A guest post by Daf Aleph
Rosh Hashanah is almost upon us, but does it really mean all that much to us? “God, I sinned”. Yeah, I know, and I’m gonna do it again, too. I mean, let’s face the facts. What are we really doing on this day? Can I promise God that I will always do X or never do Y? No. I suppose, if there’s real anxiety for your sins there, that’s okay, but is that even the focus of Rosh Hashanah? There’s no viduy, no confession, no nothing. It’s a very human, very cosmopolitan sort of holiday, actually. You don’t have to be Orthodox to enjoy it. Basically, in a word, it’s a day we spend devoted to the idea that we want the whole world to realize that God created, and that God is the king of said world — whatever that means.
What is one supposed to have in mind when they say that God is the king of the universe? The Royal Family? Henry the 8th? Is that what “king” means? We’re going to say melech, melech, melech over and over again — but what does that mean to you?
Even during the shofar we don’t mention anything about sinning. All of that stuff is relegated to Yom Kippur — but none of that makes its way into Rosh Hashanah. Instead, Rosh Hashanah is a day aspiring to God’s Kingdom. Sounds pretty Christian if you ask me. And not just that — but we ask that everyone, not just the Jews, recognize God’s sovereignty:
“Veyeda kol pa’ul ki at a pe-alto veyavin kol yetzur ki at a yetzarto”: “Let everything that has been made know that You are its Maker, let everything that has been molded understand that You are its Molder.”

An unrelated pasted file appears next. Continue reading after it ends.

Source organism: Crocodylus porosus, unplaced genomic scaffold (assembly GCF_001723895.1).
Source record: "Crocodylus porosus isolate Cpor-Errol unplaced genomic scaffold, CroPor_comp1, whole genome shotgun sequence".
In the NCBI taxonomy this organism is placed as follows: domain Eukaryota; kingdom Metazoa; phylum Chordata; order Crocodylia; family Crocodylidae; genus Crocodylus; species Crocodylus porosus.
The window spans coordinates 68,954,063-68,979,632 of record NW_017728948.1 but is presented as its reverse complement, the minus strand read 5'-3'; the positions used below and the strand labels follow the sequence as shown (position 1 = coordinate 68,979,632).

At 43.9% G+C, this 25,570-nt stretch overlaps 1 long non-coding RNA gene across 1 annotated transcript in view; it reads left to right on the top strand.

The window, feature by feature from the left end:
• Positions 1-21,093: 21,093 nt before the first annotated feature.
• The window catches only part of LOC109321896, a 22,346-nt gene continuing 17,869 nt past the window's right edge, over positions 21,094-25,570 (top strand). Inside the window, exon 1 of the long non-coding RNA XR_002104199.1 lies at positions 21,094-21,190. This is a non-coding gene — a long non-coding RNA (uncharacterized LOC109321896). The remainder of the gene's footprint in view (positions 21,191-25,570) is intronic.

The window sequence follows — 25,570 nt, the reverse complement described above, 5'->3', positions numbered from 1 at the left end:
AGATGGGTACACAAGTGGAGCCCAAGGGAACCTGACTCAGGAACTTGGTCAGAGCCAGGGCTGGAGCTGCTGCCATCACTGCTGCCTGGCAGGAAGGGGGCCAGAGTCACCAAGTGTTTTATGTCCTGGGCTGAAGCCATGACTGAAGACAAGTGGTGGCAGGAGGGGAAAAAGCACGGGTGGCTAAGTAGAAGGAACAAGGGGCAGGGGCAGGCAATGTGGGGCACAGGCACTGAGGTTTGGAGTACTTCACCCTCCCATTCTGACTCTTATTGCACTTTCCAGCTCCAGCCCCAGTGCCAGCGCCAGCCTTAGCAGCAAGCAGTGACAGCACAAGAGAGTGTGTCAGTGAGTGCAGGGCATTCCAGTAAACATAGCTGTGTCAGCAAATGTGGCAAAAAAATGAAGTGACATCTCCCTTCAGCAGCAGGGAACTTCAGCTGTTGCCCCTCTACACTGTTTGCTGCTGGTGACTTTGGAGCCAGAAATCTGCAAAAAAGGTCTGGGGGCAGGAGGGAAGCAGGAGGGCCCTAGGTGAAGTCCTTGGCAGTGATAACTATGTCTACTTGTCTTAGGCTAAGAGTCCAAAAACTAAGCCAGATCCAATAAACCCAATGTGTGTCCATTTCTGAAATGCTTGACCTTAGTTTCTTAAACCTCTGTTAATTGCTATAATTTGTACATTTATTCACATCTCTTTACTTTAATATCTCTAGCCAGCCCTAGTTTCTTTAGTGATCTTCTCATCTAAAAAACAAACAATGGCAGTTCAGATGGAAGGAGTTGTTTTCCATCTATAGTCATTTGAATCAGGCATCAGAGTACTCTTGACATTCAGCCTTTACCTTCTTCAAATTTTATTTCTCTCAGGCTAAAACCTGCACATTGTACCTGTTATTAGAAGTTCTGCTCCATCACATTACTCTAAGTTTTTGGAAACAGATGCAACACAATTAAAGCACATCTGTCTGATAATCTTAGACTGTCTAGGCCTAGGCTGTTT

That’s not a very typical Jewish idea at all! And it gets worse, too. See, we all grew up in a democracy (at least I did). The very idea of a monarchy is archaic at best. What does any of this mean?! What do we want here?! What are we asking for?! We want the whole world to give up democracy and revert back to a monarchy? That’s what we’re praying for?
It’s not even just that — we actually ask God to instill the fear of the Lord into everyone. We pray for fear and terror for all of humanity in V’chein tain pachdecha in order to achieve unity. That is the opening paragraph of our Rosh Hashanah Shemoneh Esrei. Artscroll and others sort of cheat with the translations with words like “awe” and so forth, but that is not accurate. We ask for fear and terror. “Pachad” and “eima”. Basically, we’re asking God to please terrorize the entire world until we all come together. How in the world are supposed to relate to this? Why do we feel comfortable saying this?
And we need a solution to this problem least of all because God does not want us to lie when we talk to Him. Saying meaningless words that we don’t understand — or worse, disagree with or cannot even stomach — is not what we’re going for here. On this most holy of days you are encountering God and He wants the Truth. If not, what is the use?!
So, God is a King. We have to define “king”. Yes, indeed, it does imply a monarchy. See, some people loom larger than life. Jefferson. Lincoln. Churchill, just to name a few. One looks at these people and sees an embodiment of a cultural identity. When we look at a kingdom, we don’t really look at a person. We look at the idea that they embody. We we respect each individual in Congress? No! But we sure as heck respect the institution, the governing body, and all that it stands for.